Linebacker Marvin Mitchell, safety Andrew Sendejo and receiver Jarius Wright have practiced this week on a limited basis as each returns from ankle injuries. Tight end Rhett Ellison (ankle), who was limited on Wednesday, practiced fully Thursday. Adrian Peterson (knee), cornerback Chris Cook (biceps) and cornerback Josh Robinson (hip) all were full participants in practice Thursday.Walsh's kick would've been good from 60: Special teams coach Mike Priefer approached rookie kicker Blair Walsh before his game-tying, 55-yard field goal on Sunday to find out the rookie's range. Walsh told Priefer anything from 60 yards and in he could convert. According to Priefer's son, he was right on."My son Wilson was the ball boy underneath the goal post and he came to me right before overtime and said, 'Dad, that was good from 60,'" Priefer said. "So, according to my 14-year-old son, it was good from 60."Priefer said he knew Walsh's range before he asked, but wanted to gauge how Walsh was going to respond."I already knew the answer, I just wanted to see his mindset, basically," Priefer said. "And I was trying to keep my heart-rate down as much as I could at the time because we were all pretty excited at that time of the game."Walsh said he treats all kicks the same and tries to not let the situation get too big. His attitude showed on the game-tying and game-winning kicks. Priefer believes he has the right attitude to succeed in the NFL."He handles it very well," Priefer said. "I think he does a good job with tempering his emotions and he's got a very good mindset for a placekicker in this league."It's also comforting having a kicker they know can make a kick from 60 yards. All the work Priefer had put in with Walsh early in regards to his timing and approach paid off on the 55-yarder."I've told him, 'Blair, you have the leg strength to hit those on a consistent basis. So you don't have to worry about rushing it. You don't have to worry about lunging into it. You don't have to worry about attacking the ball more because you attack it plenty,'" Priefer said. "I think because of all that work and all that training we've had since the spring and talking to him about that same situation, he knew going out there he didn't have to do anything extraordinary because he has the leg strength to do that. That's my point. I think that was probably his smoothest field goal of the day, believe it or not. The others ones, maybe a little bit, we're going to coach off of. That one, I can't find anything wrong with it. That thing was perfect in terms of his technique, the snap was perfect, the hold was perfect, protection was outstanding and it just made it look easy."No-huddle for Ponder: The Vikings instituted a bit of a no-huddle offense on Sunday, and were pleased with the early results. Quarterback Christian Ponder had an efficient game and seemed to handle the no-huddle situations.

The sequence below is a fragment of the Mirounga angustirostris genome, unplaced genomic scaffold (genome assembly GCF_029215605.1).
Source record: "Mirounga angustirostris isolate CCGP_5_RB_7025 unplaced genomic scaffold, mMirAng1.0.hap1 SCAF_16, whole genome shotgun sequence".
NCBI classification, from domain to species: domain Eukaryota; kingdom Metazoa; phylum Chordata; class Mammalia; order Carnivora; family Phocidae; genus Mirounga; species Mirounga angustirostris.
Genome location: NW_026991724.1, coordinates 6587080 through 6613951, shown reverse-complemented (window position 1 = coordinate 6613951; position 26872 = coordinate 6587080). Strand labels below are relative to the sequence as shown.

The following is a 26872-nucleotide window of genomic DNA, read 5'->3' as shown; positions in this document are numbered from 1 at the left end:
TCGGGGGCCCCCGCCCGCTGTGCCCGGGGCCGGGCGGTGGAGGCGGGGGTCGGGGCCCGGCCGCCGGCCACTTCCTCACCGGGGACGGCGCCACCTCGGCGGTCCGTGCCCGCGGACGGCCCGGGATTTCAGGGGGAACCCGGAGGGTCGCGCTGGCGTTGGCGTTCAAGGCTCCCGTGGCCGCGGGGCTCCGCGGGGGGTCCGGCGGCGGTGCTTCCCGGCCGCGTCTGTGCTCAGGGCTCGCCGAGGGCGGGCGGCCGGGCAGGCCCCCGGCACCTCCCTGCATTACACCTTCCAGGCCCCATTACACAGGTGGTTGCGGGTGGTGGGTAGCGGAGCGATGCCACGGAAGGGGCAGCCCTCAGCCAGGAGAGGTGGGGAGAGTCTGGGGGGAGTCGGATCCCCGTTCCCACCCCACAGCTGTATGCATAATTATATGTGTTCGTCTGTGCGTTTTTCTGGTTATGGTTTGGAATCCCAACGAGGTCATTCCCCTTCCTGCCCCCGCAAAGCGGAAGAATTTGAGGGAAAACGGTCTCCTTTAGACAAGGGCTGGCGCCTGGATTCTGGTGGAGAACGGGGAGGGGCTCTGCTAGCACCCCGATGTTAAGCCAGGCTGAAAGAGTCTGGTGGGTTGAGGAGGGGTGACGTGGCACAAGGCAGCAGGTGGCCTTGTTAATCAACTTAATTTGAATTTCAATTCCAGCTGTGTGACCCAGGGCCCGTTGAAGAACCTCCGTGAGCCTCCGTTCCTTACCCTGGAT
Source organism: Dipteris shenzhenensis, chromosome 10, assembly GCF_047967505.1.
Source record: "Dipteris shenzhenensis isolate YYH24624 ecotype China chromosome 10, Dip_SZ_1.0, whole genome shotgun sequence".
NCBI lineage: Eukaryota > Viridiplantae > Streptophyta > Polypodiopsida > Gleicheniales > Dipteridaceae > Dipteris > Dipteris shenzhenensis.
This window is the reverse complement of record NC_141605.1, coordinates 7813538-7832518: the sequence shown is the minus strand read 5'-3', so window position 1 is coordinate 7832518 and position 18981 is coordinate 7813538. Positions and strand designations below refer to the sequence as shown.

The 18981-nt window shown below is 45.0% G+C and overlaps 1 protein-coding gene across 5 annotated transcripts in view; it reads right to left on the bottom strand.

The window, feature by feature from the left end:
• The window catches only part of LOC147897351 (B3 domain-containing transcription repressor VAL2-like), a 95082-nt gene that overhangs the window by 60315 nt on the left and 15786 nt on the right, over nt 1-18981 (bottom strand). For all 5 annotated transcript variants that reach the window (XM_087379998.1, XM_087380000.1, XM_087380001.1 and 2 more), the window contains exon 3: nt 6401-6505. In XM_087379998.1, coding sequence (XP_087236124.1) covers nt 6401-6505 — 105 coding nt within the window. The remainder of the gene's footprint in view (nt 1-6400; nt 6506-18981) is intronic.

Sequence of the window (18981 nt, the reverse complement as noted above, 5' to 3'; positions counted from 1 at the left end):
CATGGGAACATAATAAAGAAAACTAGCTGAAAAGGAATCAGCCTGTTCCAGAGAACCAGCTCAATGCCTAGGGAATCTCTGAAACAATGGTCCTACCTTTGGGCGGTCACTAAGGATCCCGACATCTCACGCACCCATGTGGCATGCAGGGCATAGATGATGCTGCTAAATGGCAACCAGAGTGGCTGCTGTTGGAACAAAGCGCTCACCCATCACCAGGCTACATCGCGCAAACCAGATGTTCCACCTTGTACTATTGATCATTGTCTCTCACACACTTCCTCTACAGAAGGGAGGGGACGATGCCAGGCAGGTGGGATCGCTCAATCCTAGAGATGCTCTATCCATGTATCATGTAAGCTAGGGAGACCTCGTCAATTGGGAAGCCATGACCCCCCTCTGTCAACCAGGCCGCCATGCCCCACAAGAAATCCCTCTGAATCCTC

Ponder said Wednesday he enjoys going no-huddle. The team is still implementing pieces and offensive coordinator Bill Musgrave said the team will use the no-huddle in different situations."He's done a nice job with our no-huddle components," Musgrave said. "We have up-tempo no-huddle, we have no-huddle where we want to take the air out of the game a little bit, keep their offense stale on the sideline, fatigue the defense. He's done a good job up to this point in all of those facets of the offense and I think he is comfortable with most of them."Felton lauded for his game: The fullback hasn't been used much in recent seasons in Minnesota, but Jerome Felton played 54 percent of the snaps on Sunday and was important in the success running back Adrian Peterson enjoyed in his first game back from knee surgery."He was a presence out there," Musgrave said of Felton. "He was also a presence on the sideline in terms of being the leader. He suggested a couple of amendments to our game plan during the game and we took them to heart and they really paved the way for good runs there in the second half."